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November 1, 2011

Touring the Cosmos: Alejandro Jodorowsky’s Screaming Planet

“…I had specialized in four-, six-, eight-, or ten-volume series.

Before starting each of these sagas, I would meet several times with an artist
whose previous works I admired. I would ask him questions to figure out his
personality, his tastes, the archetypes that people his unconscious, his level of
consciousness, his religious or political ideas, the imaginary worlds he longed
to explore. From all this data I created adventures that would take place in a
universe that the artist could consider his own, and characters with whom he
could identify.”

-Alejandro Jodorowsky

 

The Screaming Planet

Writer: Alejandro Jodorowsky
Artists: Adi Granov, Axel Medellin, Carlos Meglia, Christian Hojgaard, Pascal Alixe, Igor Baranko, Jerome Opena, JH Williams III, Ladronn, Marc Riou, Mark Vigouroux, Ciruelo

 

Alejandro Jodorowsky is an expert storyteller. There is no doubt about that. With a long list of credits that includes films, acting, and writing, Jodorowsky’s mix of realism, honesty, and reflection is hard to ignore. As you can see from the above quote, which is part of the foreword in The Screaming Planet, Jodorowsky takes his work very seriously and fully immerses himself in it. In The Screaming Planet, he collaborates with a variety of artists to tell an assortment of stories, all collected in one big tale. Each single story has been published in The Metal Hurlant, a magazine that produced science fiction and horror stories, which was published by Humanoids Publishing.

Jodorowsky ties all of these tales together with his first story. The first story tells of a beautiful world that was destroyed by its own inhabitants. This world had a consciousness, and as the planet blew up in a fiery explosion, one remaining rock survived. This comet was hurled through space, and as it soared among the stars, it passed by other planets. Each of these planets are part of another tale told by Jodorowsky, and drawn by a different artist. Every story has its own unique twist, characters, and adventure. These stories contain aliens, foreign planets, and unique individuals, but in the end the lesson learned from each story can all be applied to our own lives.

Riou and Vigouroux

 

Adi Granov

It would be difficult to pick apart each story, but as far as art goes, each story was great in its own right. Jodorowsky spent time with each artist in order to get a grasp on what they excelled at. If an artist was great with drawing characters and struggled with landscapes, Jodorowsky invented a flat stone planet with only one structure on it. If one artist specialized in drawing machines, Jodorowsky created a world populated by robots. A little more on this can be found in the introduction that Jodorowsky wrote. As mentioned above, all of the stories looked great. Jodorowsky really wanted each artist to showcase their abilities, so there was something great to look at in each story. Adi Granov really showed off his realistic art in “Masters of Destiny.” His futuristic take on clothing and his space ships looked great. He really chose some explosive angles and created some great action sequences. “Robochrist,” by artist Medellin, really stood out because it was a world inhabited entirely by robots. It is exactly what a planet would look like if it was filled with machines and technology. The colors used also really helped with the contrasting civilizations. A mention should also be given to Ciruelo, who really nailed the art in “The Alchemical Egg.” One or two panels lacked a little action, but the elegance and intensity of all the other pages more than made up for it.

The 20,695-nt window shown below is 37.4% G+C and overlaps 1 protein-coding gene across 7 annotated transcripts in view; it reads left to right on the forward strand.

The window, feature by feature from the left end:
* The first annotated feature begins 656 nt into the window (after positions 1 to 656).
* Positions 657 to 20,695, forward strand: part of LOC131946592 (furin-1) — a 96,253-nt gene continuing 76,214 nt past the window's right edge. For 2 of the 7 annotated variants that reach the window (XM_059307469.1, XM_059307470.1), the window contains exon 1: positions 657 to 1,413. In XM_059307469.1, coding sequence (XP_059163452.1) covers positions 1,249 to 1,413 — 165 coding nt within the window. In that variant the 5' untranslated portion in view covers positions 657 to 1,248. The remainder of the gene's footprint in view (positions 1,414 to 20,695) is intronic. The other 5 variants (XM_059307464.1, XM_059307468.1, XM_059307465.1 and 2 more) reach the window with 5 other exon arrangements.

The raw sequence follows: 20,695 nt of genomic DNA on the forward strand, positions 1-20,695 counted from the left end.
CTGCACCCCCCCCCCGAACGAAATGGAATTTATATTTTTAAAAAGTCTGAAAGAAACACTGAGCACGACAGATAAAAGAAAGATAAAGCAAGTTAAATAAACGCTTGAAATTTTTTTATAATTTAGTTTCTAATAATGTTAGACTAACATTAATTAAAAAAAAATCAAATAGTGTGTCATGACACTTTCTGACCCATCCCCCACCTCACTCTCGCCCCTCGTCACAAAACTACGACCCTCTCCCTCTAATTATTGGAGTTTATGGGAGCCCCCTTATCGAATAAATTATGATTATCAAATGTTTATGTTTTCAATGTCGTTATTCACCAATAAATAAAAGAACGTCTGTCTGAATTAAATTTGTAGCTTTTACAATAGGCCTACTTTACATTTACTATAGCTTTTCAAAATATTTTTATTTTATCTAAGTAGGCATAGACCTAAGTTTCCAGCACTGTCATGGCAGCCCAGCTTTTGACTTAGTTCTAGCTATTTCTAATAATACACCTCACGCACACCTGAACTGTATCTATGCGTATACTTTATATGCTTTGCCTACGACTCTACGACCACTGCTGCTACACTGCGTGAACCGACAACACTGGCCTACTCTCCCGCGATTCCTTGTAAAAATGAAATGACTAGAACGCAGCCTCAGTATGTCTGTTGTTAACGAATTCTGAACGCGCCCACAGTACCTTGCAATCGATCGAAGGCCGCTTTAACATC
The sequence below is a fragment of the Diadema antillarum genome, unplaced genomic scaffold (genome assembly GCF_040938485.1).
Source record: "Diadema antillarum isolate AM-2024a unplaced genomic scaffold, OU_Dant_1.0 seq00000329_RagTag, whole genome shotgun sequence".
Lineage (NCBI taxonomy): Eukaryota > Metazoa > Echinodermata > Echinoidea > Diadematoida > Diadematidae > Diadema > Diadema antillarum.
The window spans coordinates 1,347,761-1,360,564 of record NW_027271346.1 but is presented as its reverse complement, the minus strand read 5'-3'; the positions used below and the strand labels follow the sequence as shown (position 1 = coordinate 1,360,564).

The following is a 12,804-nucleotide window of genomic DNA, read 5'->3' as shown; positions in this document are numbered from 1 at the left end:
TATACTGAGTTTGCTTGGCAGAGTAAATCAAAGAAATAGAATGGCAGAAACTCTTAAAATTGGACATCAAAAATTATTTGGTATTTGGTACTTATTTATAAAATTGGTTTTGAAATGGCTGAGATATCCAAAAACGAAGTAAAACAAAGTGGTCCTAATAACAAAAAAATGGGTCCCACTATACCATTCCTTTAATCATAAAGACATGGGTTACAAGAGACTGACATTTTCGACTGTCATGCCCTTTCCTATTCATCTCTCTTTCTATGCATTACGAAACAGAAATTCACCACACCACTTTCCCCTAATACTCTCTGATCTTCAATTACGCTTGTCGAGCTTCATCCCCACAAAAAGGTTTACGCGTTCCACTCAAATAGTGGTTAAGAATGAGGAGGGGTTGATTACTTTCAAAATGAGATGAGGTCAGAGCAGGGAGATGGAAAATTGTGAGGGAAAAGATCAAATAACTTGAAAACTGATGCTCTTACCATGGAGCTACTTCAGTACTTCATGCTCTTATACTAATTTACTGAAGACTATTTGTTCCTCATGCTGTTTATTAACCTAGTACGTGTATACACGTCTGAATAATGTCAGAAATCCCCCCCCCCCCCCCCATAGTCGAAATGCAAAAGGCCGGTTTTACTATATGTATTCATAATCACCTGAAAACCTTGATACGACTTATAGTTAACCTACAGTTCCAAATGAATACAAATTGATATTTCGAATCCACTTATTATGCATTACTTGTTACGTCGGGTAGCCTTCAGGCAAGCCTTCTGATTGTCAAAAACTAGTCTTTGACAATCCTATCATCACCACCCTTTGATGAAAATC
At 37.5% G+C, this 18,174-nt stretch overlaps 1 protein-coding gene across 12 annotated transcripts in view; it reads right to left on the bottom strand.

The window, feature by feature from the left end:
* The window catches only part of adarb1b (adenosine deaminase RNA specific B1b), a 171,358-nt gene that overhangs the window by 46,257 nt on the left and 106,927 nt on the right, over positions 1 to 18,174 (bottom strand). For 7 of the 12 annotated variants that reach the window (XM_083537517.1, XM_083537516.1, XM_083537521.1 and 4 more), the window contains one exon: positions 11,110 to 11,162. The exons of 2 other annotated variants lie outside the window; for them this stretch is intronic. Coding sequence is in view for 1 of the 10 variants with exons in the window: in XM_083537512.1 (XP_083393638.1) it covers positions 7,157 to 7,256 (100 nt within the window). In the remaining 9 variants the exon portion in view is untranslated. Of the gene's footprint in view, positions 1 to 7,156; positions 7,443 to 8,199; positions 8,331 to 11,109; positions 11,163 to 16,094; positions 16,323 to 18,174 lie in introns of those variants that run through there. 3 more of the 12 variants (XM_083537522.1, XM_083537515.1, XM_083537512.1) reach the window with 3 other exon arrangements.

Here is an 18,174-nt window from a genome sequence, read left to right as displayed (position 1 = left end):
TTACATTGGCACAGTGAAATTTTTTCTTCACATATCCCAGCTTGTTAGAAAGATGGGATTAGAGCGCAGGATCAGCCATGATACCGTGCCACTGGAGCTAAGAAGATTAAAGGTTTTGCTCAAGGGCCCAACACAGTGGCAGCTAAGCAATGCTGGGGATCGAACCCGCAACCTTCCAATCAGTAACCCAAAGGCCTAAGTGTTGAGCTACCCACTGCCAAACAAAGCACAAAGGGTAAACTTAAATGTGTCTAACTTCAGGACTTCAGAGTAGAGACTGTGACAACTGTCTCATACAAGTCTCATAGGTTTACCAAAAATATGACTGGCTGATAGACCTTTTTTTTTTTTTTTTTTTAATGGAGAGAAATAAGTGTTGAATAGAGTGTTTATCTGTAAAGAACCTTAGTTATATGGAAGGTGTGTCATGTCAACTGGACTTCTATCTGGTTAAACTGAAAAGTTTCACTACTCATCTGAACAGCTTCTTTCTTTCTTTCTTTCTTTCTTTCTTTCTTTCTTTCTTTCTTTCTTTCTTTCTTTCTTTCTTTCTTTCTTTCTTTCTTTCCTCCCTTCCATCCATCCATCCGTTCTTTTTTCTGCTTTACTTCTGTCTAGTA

Ciruelo

Jodorowsky created varying worlds and characters with each artist, and each tale holds its own merit.  While each story contained some truly alien characters and strange civilizations, all of the lessons learned in each story can be applied to a more modern take on our own lives. Jodorowsky is clearly a deep thinker, and a lot of his perceptions of humanity came out in the stories inside The Screaming Planet.Who’s Dreaming Now?” with Jerome Opena is a great look at blind faith. Do we waste our time on this Earth by engaging in faith wars, while missing out on living? “The Debt” with artist Carlos Meglia was a quick story, but really packed a whole “Sins of thy father” tale. The art inTears of Gold” with Jose Ladronn was a great touch for a great story. A child is abused when he cries tears of gold. When he learns to adjust the substance of his tears, he uses it to get revenge on those who tortured him.

The Screaming Planet is a fun read. The collection of stories and artists make for some real entertainment, with a great variety. When Jodorowsky decided to exploit the talents of each artist, he wasn’t wrong. While each tale holds its own merit and lessons, the art only enhances the whole experience. Using the last piece of a dying planet to travel the cosmos to come across these stories was a great way to tie it all together. Each story leaves you thinking a little bit at the end. So far, Jodorowsky has been a complete genius with his work. When someone wants to put so much effort into their work, it is hard not to admire the end result. The Screaming Planet will most definitely leave you admiring.

Check out our look at The Metabarons vol. 1 by Jodorowsky.

Mike Parente
mike@comicattack.net

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